Oh, and that ancient civilization that's supposed to be extinct? Yeah. Not so much, and boy, do they get pissed off.

Vanguard has been described as "Star Trek on HBO." That's actually not a bad comparison. If the original series was "Wagon Train to the stars," then Vanguard might be "Deadwood in space." Yes, the language can occasionally be a bit saltier than what you'd normally find in a Star Trek episode or movie. The violence can often be grittier and a tad more brutal, and hey! People even have sex on occasion. And here all along I thought Star Trek characters by and large were built like Ken and Barbie. Silly me. Despite this "modern take" on storytelling, we still strive to infuse Vanguard with the best of what people would recognize from the original Star Trek: memorable characters caught up in extraordinary situations as they (say it with me) "explore strange new worlds, seek out new life and new civilizations" and all that good stuff.

Currently, Vanguard consists of five books:

Harbinger (2005), by David Mack
Summon the Thunder (2006), by me and Kevin Dilmore
Reap the Whirlwind (2007), by David Mack
Open Secrets (2009), by me (story by me and Kevin Dilmore)
Precipice (2010), by David Mack

2011 will see two new books added to the mix. The first, Vanguard: Declassified, will be a collection of four novellas, written by the three of us and Marco Palmieri and telling stories spanning the length of Operation Vanguard from its inception to beyond the events of the most recent novel. If we do our jobs right, these tales will offer new insight to characters and situations which already have taken place, as well as telling additional stories that set up situations for the series' next novel-length installments.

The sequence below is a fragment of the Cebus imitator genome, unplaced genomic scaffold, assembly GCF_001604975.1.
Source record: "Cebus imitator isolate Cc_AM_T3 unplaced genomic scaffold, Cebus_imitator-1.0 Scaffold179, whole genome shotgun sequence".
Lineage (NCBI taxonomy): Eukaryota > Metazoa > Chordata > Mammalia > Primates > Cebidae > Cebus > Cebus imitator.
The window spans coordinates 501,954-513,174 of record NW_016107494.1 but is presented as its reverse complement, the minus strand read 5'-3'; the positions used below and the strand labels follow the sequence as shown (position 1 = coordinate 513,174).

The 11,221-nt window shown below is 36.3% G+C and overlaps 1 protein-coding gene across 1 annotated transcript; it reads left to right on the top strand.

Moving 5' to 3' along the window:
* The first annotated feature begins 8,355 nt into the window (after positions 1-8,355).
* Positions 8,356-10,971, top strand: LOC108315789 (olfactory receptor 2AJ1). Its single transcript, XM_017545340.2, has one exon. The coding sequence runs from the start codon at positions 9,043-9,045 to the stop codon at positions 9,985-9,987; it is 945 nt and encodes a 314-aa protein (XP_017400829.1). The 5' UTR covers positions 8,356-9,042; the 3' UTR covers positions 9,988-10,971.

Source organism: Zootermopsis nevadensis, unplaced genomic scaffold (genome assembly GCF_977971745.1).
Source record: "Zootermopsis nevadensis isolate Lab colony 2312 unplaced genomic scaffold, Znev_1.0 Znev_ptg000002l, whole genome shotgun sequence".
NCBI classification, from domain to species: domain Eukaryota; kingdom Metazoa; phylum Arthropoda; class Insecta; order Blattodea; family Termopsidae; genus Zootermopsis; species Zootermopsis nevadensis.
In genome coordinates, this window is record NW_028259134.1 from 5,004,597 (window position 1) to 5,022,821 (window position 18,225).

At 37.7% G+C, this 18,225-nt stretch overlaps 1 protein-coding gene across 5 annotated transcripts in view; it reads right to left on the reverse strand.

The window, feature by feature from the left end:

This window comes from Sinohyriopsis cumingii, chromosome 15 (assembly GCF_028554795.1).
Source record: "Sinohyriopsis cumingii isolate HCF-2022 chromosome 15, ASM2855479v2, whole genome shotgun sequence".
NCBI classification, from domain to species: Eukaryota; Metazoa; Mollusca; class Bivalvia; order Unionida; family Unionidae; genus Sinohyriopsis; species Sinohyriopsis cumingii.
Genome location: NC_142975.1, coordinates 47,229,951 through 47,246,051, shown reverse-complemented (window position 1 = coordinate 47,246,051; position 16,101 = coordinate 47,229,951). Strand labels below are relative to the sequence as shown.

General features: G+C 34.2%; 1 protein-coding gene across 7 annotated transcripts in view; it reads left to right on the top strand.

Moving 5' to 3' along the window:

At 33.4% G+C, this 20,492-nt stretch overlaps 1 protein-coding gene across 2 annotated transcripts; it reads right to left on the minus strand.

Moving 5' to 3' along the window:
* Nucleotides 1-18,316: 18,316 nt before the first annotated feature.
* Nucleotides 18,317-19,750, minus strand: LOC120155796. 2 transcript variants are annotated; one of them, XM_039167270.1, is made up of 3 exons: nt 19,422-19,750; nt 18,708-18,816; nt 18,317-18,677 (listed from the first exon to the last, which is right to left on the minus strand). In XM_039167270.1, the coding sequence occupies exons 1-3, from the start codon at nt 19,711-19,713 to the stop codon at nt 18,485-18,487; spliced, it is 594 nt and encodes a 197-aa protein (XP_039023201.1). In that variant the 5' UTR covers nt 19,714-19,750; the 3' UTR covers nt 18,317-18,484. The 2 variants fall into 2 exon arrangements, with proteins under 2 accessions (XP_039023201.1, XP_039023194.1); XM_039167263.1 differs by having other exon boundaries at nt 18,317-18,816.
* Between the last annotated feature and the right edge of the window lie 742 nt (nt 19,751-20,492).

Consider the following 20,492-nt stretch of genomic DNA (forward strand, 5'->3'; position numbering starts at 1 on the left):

And what about those? The other Vanguard book in 2011 will be the sixth novel, written by me and Kevin, followed in 2012 by David Mack's "Book 7." What can I say about those at this point? Well, I can tease, and say that the three of us are working more closely than normal to develop the storyline for both books, and if we hit all our marks this will give the series its biggest "one-two punch" yet. Considering everything that's already happened in the first five books, that's saying something. Mwuah-hah-hah.

If you're fan of Star Trek and the original series in particular, you might enjoy checking out Vanguard and take a stroll on the wild(er) side of the final frontier.

The Star Trek: Vanguard novels are all on sale now from Simon & Schuster.
Check out Dayton's web site.
Read Dayton's blog.
Follow Dayton on Facebook.
Follow Dayton on Twitter.

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kradical
On the occasion of the 100th episode of The Chronic Rift podcast, we're presenting a week-long event, where the staff will each pick an episode of the original public-access TV show The Chronic Rift and the episode will consist of the audio track from that episode (with bookended commentary by the staff member in question).

Today John leads off with his favorite: Censorship in SF/F. Done as a panel at I-Con XI at Stony Brook University in the spring of 1992, and filmed on location there, it featured me and Andrea, author Nancy Kress, editor James Frenkel, and comics writer Jo Duffy.

There'll be a new one each day this week, so do check it out! The episode's available on iTunes, the Rift web site, or Mevio's Rift site. Please comment on the forums, or leave a toll-free message at 888-866-9010. And you can also now get full episodes of the 1990s public-access show from iTunes or from the good folks at Mevio, and see how dorky I looked 20 years ago....